Impulse control disorders (ICDs) and dopamine dysregulation syndrome (DDS) are important behavioral problems that affect a subpopulation of patients with Parkinson's disease (PD) and typically result in markedly diminished quality of life for patients and their caregivers. We aimed to investigate the effects of subthalamic nucleus (STN) and internal globus pallidus (GPi) deep brain stimulation (DBS) on ICD/DDS frequency and dopaminergic medication usage.
A retrospective chart review was performed on 159 individuals who underwent unilateral or bilateral PD DBS surgery in either STN or GPi. According to published criteria, pre- and post-operative records were reviewed to categorize patients both pre- and post-operatively as having ICD, DDS, both ICD and DDS, or neither ICD nor DDS. Group differences in patient demographics, clinical presentations, levodopa equivalent dose (LED), and change in diagnosis following unilateral/bilateral by brain target (STN or GPi DBS placement) were examined.
28 patients met diagnostic criteria for ICD or DDS pre- or post-operatively. ICD or DDS classification did not differ by GPi or STN target stimulation. There was no change in DDS diagnosis after unilateral or bilateral stimulation. For ICD, diagnosis resolved in 2 of 7 individuals after unilateral or bilateral DBS. Post-operative development of these syndromes was significant; 17 patients developed ICD diagnoses post-operatively with 2 patients with pre-operative ICD developing DDS post-operatively.
Citation: Moum SJ, Price CC, Limotai N, Oyama G, Ward H, Jacobson C, et al. (2012) Effects of STN and GPi Deep Brain Stimulation on Impulse Control Disorders and Dopamine Dysregulation Syndrome. PLoS ONE 7(1): e29768. https://doi.org/10.1371/journal.pone.0029768
Editor: Celia Oreja-Guevara, University Hospital La Paz, Spain
Received: August 3, 2011; Accepted: December 4, 2011; Published: January 25, 2012
Copyright: © 2012 Moum et al. This is an open-access article distributed under the terms of the Creative Commons Attribution License, which permits unrestricted use, distribution, and reproduction in any medium, provided the original author and source are credited.
Funding: This work was supported in part by National Institutes of Health T35 07489 (SM), National Institute of Neurological Disorders and Stroke K23NS060660 (CP); University of Florida (UF) National Parkinson Foundation Center of Excellence, UF Foundation. The funders had no role in study design, data collection and analysis, decision to publish, or preparation of the manuscript.
Competing interests: MO serves as a consultant for the National Parkinson Foundation, and has received research grants from National Institutes of Health (NIH), National Parkinson Foundation, the Michael J. Fox Foundation, the Parkinson Alliance, Smallwood Foundation, and the University of Florida Foundation. MO currently receives no support >24 months from industry. MO has received royalties for publications with Demos, Manson, and Cambridge (movement disorders books). MO has participated in CME activities on movement disorders sponsored by the University of South Florida CME office, PeerView, and by Vanderbilt University. The institution and not the PI receives grants from Medtronic and ANS/St. Jude, and the PI has no financial interest in these grants. MO has participated as a site PI and/or co-PI for several NIH, foundation, and industry sponsored trials over the years but has not received honoraria. This does not alter the authors adherence to all the PLoS ONE policies on sharing data and materials.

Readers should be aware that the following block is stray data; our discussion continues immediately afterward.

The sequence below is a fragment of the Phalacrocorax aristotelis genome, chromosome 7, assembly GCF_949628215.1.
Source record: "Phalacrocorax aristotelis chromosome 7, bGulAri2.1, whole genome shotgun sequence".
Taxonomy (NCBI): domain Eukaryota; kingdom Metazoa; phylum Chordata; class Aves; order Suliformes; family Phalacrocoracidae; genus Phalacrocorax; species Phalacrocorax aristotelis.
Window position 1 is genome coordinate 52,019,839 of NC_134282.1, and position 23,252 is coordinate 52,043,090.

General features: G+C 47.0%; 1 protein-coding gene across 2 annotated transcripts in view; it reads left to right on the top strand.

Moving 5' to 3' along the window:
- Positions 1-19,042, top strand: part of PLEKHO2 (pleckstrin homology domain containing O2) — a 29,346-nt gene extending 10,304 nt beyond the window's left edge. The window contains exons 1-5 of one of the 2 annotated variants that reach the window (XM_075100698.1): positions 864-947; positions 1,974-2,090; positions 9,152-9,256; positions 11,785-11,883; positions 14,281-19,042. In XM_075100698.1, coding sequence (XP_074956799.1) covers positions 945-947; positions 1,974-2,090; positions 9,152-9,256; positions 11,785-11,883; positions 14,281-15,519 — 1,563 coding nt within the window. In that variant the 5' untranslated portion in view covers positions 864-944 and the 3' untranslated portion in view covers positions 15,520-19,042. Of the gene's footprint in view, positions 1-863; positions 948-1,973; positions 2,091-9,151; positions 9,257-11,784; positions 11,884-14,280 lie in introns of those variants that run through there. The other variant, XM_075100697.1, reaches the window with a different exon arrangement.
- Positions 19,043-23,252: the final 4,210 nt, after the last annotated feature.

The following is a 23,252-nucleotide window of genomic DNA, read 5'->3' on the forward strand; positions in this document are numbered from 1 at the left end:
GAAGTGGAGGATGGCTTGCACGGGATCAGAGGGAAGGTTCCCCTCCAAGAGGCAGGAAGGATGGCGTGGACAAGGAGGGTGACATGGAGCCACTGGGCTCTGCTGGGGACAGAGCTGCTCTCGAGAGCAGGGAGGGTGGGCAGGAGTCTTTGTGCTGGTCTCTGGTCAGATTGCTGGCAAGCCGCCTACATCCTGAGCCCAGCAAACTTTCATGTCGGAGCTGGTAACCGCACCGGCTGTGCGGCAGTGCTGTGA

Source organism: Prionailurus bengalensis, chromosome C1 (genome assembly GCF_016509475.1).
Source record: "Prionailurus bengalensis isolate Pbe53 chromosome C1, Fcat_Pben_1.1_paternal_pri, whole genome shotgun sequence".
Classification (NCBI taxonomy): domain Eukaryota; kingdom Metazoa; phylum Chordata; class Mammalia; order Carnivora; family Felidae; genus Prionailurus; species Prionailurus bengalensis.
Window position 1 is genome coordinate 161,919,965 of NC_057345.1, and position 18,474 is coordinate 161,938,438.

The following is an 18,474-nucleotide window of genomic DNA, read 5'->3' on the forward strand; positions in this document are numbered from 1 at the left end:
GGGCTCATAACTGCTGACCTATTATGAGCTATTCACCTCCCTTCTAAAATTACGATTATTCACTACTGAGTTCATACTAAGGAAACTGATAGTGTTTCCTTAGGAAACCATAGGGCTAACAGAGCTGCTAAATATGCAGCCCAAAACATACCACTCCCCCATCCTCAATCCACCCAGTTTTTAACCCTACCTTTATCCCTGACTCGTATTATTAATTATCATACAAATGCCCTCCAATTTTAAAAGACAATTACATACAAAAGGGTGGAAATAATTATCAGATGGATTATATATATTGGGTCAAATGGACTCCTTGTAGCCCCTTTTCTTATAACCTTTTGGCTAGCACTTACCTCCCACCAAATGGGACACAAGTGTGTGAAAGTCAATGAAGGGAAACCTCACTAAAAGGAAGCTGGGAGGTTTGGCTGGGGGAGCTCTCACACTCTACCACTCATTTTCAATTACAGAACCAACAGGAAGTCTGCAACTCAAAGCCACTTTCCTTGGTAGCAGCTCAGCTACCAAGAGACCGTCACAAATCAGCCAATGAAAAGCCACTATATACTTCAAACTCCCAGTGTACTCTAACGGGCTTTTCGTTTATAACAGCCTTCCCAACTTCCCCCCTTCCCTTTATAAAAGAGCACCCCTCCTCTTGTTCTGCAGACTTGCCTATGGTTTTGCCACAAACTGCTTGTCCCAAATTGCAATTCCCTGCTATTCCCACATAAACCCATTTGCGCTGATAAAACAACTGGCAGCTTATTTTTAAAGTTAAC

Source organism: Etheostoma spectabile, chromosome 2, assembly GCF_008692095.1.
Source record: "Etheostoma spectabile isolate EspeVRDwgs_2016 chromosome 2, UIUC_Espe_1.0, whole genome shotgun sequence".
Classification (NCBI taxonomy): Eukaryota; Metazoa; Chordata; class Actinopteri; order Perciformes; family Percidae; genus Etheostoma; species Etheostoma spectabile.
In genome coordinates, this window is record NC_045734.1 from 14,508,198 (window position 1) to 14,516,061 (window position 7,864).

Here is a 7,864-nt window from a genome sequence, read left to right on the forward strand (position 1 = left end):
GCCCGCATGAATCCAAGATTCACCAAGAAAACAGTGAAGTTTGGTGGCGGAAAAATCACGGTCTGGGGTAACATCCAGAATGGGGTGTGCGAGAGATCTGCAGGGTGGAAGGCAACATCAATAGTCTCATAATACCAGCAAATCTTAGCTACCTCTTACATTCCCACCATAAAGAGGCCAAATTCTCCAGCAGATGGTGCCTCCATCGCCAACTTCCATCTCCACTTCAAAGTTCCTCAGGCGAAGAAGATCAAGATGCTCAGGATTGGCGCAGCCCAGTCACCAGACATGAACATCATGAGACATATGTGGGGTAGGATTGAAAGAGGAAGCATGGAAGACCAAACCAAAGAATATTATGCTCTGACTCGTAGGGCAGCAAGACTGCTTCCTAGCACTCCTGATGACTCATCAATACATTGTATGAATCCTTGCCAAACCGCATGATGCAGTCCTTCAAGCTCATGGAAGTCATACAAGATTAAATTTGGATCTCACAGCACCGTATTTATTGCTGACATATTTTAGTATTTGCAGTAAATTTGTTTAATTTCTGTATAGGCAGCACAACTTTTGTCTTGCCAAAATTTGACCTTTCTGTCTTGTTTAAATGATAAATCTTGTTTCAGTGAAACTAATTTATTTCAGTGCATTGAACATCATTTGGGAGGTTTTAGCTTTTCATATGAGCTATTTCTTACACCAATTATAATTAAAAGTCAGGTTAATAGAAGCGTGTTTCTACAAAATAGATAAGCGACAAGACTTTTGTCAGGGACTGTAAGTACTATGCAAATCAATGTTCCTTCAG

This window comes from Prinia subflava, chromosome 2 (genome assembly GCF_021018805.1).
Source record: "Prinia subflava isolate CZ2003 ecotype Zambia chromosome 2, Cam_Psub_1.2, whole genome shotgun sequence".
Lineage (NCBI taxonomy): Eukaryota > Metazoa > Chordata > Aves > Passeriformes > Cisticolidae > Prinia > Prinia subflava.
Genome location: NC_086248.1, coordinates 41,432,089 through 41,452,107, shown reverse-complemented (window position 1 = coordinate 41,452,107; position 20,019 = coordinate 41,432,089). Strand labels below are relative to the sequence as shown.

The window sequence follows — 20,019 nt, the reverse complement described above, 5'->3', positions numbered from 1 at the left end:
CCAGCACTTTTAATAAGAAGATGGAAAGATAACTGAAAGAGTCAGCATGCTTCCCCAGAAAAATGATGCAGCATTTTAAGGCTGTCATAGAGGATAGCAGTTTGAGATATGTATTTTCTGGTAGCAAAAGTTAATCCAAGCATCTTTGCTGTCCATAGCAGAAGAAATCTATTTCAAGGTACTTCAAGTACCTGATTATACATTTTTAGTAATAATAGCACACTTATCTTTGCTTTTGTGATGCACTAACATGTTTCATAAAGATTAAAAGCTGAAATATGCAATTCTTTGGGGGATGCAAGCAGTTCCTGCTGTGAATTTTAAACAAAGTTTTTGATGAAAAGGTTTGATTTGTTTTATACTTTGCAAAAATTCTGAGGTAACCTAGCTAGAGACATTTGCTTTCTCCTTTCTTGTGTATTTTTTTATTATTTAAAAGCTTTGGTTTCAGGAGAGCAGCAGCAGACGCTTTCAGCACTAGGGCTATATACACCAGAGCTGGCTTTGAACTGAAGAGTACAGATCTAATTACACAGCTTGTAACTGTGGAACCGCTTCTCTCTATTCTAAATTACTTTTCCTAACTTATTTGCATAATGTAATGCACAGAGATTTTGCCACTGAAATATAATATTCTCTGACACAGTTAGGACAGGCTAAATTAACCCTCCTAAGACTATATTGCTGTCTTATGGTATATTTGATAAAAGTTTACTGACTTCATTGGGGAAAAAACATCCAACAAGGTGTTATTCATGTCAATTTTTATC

Dopamine agonist therapy and sometimes even levodopa therapy for Parkinson's disease (PD) may be associated with hypersexuality, pathological gambling, compulsive eating, compulsive shopping, and other ICDs . In PD patients dopamine replacement therapy may also result in a pathological overusage of levodopa  and this condition has been termed the dopamine dysregulation syndrome (DDS) –. The effects of STN and/or GPi deep brain stimulation (DBS) on these issues remains largely unknown, however many groups have argued that DBS, particularly in the STN, may be beneficial for these syndromes by simply facilitating dopamine agonist and levodopa reduction , .
Most patients undergoing DBS are selected based on the potential for improvement of motor symptoms as well as for potential improvement in on-off medication fluctuations –. Optimal DBS candidates usually have excellent on-off dopaminergic responses documented by a dopamine challenge test. Patients with earlier onset PD have been observed to experience more severe motor fluctuations and to have a higher propensity to develop ICDs and DDS , . These patients are more likely to be included in DBS cohorts .
The existing literature is undecided as to the optimal approach to treating patients with these debilitating behavioral disorders. We retrospectively reviewed our comprehensive patient database to report our experience with ICD and DDS and to specifically examine the effect of DBS on these disorders. Neurological, neurosurgical, neuropsychological, and psychiatric evaluations of each patient by an interdisciplinary DBS surgical board were carefully reviewed for ICD and DDS diagnostic criteria. The current investigation examined the effects of unilateral and bilateral DBS as well as lead placement (STN vs. GPi) on ICD/DDS group classification and change in dopaminergic medication usage for patients with idiopathic PD. The patient population was also studied to determine whether DBS might unmask these behavioral syndromes.
The reported study utilized a University of Florida Institutional Review Board (UF IRB) previously approved database for PD (INFORM-PD). The compiled data had been collected prospectively on all patients seen at the University of Florida Center for Movement Disorders & Neurorestoration. Written informed consent was received from all participants. To facilitate the current study, a second UF IRB approved retrospective chart review was conducted for all patients with PD identified using the database.